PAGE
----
Sign in to follow this  

Working Overseas (imigration - America)

This topic is 4862 days old which is more than the 365 day threshold we allow for new replies. Please post a new topic.

If you intended to correct an error in the post then please contact us.

Recommended Posts

I dont know if this is the right place to put this, but here goes... Basically i want to work in America as a Designer (level.. game... somthing along those lines), im currently employed as a Designer in the UK, however as i just stated; i want to move to america (personal reasons) if any one knows can you please answer the following... - How much Industry exp do i need to work in america (based on the fact that i am an 18yr old British citizen... as i know the imigration thing can be a bitch) - I head that companys treat imigrants (or aliens as they call them) like shit untill they get a green card, and use the excuse *well your working towards a green card, so unles you dont want it anymore...*, is this true for most games companies too? - Would i be able to go for a green card? or will they put me on some visa bulshit and make me leave if/when i leave the company? - How long would it take to get a green card also any links to websites holding information related to any of the questions would be great Thanks in advance

Share this post


Link to post
Share on other sites
> How long would it take to get a green card

Last I've heard, it take around 8 - 10 years to get a green card in the US. So you would need a visa, renewed every year as long as you can prove employment.

> I head that companys treat imigrants (or aliens
> as they call them) like shit {...}

Depends on the industry. Mexican lettuce pickers may get a low down. But this is a brains-oriented industry and the last guy you want to piss off in any software development organization is the one that builds the products you are generating revenues with...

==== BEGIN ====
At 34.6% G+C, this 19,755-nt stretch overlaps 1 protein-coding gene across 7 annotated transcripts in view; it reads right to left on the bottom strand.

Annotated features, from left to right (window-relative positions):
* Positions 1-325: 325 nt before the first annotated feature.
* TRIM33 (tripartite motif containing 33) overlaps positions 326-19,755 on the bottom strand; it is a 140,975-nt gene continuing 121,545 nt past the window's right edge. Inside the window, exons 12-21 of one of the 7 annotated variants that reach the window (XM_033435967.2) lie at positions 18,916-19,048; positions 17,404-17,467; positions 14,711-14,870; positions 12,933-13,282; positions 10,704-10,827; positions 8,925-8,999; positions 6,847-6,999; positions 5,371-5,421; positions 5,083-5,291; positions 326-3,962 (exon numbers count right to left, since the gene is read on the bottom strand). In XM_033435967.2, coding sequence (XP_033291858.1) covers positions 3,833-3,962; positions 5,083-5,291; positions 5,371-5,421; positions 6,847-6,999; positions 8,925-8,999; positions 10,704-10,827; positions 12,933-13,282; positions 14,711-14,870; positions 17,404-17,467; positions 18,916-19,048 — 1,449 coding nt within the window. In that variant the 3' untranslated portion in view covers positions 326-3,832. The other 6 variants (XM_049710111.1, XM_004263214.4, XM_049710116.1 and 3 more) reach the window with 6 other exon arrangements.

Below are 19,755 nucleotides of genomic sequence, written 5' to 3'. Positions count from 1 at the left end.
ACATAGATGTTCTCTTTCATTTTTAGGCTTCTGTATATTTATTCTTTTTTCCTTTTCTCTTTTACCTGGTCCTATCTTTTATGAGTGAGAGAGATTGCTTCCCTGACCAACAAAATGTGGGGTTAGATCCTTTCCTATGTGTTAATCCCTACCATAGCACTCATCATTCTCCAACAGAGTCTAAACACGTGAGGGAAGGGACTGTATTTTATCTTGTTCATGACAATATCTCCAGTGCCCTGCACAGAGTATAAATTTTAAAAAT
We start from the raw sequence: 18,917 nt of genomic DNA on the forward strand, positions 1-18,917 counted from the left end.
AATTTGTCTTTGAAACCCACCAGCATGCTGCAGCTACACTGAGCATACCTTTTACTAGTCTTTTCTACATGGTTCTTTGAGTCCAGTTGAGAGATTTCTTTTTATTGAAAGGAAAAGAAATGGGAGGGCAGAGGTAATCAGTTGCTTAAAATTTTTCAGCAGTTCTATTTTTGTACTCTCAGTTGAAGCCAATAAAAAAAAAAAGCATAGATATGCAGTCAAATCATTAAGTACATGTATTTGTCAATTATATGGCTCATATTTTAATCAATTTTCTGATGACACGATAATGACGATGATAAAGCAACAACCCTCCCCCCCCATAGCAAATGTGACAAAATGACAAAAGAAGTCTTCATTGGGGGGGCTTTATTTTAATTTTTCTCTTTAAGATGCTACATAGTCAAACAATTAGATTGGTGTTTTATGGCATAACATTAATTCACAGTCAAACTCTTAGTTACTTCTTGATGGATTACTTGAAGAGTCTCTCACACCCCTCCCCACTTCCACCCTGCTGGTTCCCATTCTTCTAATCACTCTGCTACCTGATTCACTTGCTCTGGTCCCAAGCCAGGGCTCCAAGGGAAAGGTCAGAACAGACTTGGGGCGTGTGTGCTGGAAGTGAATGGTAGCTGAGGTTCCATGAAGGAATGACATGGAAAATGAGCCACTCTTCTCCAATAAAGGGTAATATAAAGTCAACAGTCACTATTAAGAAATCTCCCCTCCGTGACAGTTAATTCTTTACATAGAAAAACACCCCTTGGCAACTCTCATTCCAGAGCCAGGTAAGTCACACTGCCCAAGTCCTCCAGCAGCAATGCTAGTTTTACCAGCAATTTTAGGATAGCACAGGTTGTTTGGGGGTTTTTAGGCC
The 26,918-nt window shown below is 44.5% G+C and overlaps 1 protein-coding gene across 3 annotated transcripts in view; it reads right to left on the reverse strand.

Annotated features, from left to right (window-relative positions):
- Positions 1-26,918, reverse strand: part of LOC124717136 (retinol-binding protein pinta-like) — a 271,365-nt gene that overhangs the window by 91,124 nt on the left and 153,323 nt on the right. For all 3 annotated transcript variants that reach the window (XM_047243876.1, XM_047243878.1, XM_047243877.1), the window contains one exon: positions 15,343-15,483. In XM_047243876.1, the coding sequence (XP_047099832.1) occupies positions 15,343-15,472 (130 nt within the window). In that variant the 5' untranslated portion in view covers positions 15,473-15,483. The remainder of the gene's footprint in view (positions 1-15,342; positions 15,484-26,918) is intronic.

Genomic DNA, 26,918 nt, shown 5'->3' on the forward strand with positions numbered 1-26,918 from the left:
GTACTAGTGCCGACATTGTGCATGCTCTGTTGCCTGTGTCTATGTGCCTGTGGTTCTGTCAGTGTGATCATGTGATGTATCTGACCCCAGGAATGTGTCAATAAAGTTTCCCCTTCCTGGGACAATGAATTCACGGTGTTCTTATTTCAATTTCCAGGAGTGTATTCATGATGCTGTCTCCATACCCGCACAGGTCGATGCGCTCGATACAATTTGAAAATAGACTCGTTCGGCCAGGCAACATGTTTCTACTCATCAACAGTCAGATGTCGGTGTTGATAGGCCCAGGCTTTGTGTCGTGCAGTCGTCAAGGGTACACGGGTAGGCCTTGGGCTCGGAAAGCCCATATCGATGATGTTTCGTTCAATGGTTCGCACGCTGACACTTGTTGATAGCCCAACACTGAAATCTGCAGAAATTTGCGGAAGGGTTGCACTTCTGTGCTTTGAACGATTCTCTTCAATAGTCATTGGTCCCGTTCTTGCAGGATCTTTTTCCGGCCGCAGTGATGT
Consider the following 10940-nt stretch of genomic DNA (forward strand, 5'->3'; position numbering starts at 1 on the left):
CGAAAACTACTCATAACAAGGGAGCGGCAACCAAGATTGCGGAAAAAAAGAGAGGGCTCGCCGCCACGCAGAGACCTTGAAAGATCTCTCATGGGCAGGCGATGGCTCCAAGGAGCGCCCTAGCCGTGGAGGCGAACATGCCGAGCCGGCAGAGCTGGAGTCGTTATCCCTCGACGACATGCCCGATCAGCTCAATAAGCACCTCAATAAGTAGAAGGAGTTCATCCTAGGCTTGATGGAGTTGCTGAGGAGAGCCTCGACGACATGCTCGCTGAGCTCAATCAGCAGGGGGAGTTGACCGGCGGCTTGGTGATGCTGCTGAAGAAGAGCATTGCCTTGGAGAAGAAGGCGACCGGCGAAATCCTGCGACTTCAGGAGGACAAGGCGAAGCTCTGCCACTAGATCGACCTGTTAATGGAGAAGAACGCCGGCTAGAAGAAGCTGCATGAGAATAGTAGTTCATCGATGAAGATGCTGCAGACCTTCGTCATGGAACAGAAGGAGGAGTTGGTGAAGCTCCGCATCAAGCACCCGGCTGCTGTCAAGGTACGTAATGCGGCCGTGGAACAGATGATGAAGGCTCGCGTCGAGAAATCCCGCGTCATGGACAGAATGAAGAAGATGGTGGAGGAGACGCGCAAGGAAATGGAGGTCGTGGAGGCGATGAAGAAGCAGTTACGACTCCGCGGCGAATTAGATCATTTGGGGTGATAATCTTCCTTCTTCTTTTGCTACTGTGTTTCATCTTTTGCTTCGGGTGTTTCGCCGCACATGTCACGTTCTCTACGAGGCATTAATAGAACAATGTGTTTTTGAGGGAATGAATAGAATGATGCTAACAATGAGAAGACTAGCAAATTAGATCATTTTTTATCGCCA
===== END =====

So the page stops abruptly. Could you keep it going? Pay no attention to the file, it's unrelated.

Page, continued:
-cb

Share this post


Link to post
Share on other sites
Coming from the UK you'll have a lot less trouble than someone coming from Mexico, El Salvador, etc. For starters, you are presumably quite fluent in English (first language etc) and have a solid education. A green card may be more than what you want - it establishes you as a permanent resident. A work visa may be more in line. You'll have a better shot if you line work up before you come here. From what I understand, the immigration services will look better on you if you have a job already lined up because your employer will then act as your "sponsor".

I would suggest that you google for more information. There's bound to be a lot of information available from the federal government at various websites - although the Immigration and Naturalization Service has been wrapped into Homeland Security. (Are you certain you want to come to the US? Have you thought about New Zealand?).

Share this post


Link to post
Share on other sites
thanks for your replys (any more would be very welcome)
8-10 yrs.. pff that sucks.. yup i definatly wana live over there, have a very serious relationship with someone over there, may even end up just geting married (we plan to anyway..) so thats bound to happen within the 8-10 yrs, shit.. thats stupid, well any more suggestions would be great,